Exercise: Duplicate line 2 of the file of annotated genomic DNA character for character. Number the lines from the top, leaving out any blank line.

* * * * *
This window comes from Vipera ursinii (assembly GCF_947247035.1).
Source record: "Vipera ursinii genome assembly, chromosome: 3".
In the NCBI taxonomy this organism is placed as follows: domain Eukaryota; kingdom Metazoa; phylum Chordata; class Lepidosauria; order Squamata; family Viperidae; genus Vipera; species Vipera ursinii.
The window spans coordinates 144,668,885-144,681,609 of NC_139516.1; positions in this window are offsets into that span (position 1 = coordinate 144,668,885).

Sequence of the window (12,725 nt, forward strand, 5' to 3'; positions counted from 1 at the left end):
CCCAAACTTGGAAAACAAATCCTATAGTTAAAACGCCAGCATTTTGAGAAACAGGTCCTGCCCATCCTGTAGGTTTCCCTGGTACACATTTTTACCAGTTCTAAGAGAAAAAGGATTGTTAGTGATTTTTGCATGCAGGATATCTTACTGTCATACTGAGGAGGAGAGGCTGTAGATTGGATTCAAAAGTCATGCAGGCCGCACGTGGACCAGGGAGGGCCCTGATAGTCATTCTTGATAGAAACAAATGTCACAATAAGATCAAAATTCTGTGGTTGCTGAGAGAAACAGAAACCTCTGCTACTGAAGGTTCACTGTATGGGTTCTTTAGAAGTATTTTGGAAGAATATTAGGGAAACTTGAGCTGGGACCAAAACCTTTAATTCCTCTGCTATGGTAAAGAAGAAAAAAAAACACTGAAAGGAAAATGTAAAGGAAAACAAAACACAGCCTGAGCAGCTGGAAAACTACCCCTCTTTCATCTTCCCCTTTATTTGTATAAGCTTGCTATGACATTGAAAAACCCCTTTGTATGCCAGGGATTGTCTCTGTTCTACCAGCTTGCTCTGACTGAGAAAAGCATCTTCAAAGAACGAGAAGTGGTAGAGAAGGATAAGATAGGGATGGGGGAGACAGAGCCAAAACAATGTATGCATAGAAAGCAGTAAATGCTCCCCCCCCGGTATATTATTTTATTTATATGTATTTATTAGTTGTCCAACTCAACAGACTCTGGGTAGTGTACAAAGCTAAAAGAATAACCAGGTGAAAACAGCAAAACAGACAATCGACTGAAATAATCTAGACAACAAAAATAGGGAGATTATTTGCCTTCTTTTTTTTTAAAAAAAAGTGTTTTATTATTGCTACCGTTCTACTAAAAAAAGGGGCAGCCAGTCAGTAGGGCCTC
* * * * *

Source record: "Vipera ursinii genome assembly, chromosome: 3".